Interactive Investor

Only 9% of retired over-50s say pension changes might coax them back to work

20th March 2023 11:40

by Alice Guy from interactive investor

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interactive investor poll sheds light on the impact of last week’s Budget pension changes.

Retired over-50s 600

A poll carried out on the interactive investor website on 16 to 17 March shows that only 9% of over-50s who are already retired might be tempted back to work following last week’s Budget pension changes.

This follows reports over the weekend showing that only 100 hospital doctors left the NHS in 2022 due to voluntary early retirement, according to information provided by junior health minister Will Quince. 

The survey results and respondents’ comments show that Jeremy Hunt will have a tough road ahead to persuade retired over-50s back to work. A total of 54% of retirees said the abolition of the lifetime allowance would not encourage them to work as they enjoy being retired, while another 20% of retired over-50s said it would make no difference because they don’t have a large enough pension pot.

Survey results

Would the abolition of the pension lifetime allowance encourage you to give up early retirement?

Would the increases to the pension annual allowance and money purchase annual allowance encourage you to give up early retirement?


Retired over-50s


Retired over-50s






No - I can't go back to work for health reasons





No - I like being retired and have no intention of returning to work





No - I'm more likely to return to work because I need the money





No - it would make no difference to me because I don't have a large enough pension





Don't know





No - other





Grand total





Notes: 1,513 polled on interactive investor website between 16 Mar/17 Mar, includes 777 who are both retired and over 50-years-old.

Survey comments

Our survey also allowed respondents scope to comment on the lifetime allowance and other pension changes. The respondents’ comments reveal a wide range of opinions and a variety of personal circumstances that impact on the choices of retired over-50s.

A minority of respondents commented that the pension changes might encourage them back to work. One respondent said: “I’m already retired but tempted to return to work, this adds to the temptation.”

But others felt the abolition of the lifetime allowance might even make them less likely to return to work. One of those surveyed commented that, “the abolition of the LTA now leaves me with less pressure to work. With a pot worth £1.2 million, I will be better spending time investing the pot to maximise growth. I’m also limited to paying £10K per year into my pension due to the money purchase annual allowance rules if I came out of retirement to work.”

Others who worked in the NHS said that working conditions meant they would retire early regardless of tax changes. One of those surveyed commented: “I still intend to retire early regardless. It is the working conditions in the NHS that are the issue, not the tax situation!”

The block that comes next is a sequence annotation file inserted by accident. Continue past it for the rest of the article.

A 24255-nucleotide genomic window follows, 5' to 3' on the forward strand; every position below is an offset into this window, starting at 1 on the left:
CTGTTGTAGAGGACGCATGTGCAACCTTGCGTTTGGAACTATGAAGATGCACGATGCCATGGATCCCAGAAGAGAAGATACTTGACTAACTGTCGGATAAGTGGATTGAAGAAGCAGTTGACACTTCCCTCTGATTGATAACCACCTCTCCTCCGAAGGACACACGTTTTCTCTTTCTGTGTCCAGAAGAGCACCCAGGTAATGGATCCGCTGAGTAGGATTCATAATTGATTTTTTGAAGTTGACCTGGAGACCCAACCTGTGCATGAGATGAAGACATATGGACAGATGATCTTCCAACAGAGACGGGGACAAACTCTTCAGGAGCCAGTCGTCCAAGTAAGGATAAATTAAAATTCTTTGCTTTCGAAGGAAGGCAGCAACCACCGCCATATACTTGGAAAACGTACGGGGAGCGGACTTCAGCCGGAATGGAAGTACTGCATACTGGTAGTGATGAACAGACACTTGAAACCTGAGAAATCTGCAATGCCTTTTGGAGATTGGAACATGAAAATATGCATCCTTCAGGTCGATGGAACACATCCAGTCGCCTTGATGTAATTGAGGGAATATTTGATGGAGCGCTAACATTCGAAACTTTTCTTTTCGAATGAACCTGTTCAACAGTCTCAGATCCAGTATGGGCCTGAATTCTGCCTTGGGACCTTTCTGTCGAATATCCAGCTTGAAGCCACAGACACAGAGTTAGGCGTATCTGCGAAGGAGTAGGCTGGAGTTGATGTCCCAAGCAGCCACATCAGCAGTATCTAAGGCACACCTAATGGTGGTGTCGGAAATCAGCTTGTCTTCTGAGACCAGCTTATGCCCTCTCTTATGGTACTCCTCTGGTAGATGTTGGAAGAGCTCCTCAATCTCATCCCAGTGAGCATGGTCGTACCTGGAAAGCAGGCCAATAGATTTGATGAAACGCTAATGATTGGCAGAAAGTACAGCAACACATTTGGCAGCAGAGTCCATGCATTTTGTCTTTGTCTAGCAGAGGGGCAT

Some respondents said the tax changes would make no personal difference as their pension pot was far too small. One respondent commented that: “the changes don’t encourage me to go back at all. For the extra pension contribution to be meaningful, I would either have to work in a very high-paid job or work for a long time - neither of which appeal to someone fast approaching 60!”

Others are reluctant to take advantage of the pension changes because they fear there will be more changes in the future. One respondent said: “I think the cap will be re-imposed and pension lump sums will be held hostage or more highly taxed by politicians.”

In contrast, some of those surveyed disagreed with the pension changes and felt they went too far in helping the rich. One respondent said: “I have hit the LTA already, but I don't think that tax bungs to the well-off should be a government priority.”

Alice Guy Head of Pensions and Savings at interactive investor says: “Our poll results show that most retirees enjoy being retired and won’t be coming back to the workplace any time soon. The chancellor may be whistling in the wind with his plans to encourage retired over-50s back to work. 

“For many recent retirees, it’s a big no thanks to the chancellor’s offer for more pension savings. For most, saving enough to breach the lifetime allowance or the annual pension allowance is a distant pipe dream and for others there’s little that can induce them back to work.

“Only 9.3% of retired over-50s surveyed on the interactive investor website after last week’s Budget said the lifetime allowance changes would be enough to lure them back to work. 54.3% of retirees said they liked being retired and have no plans to return to the workplace, while 19.3% said the changes would make no difference to them as they do not have a big enough pension. Likewise, the changes to the pension annual allowance and money purchase allowance will make scant difference to most people’s retirement plans, with only 9.4% of retirees over-50 saying the changes could tempt them back to work. 

“It’s a difficult challenge for Jeremy Hunt as with 3.5 million over-50s not working, 320,000 more than before the pandemic, he is hoping the pension changes encourage over-50s to dust off their boots and return to the fray. But our survey results show that most retirees either don’t want to return to work, or will not be helped by the recent pension changes.”

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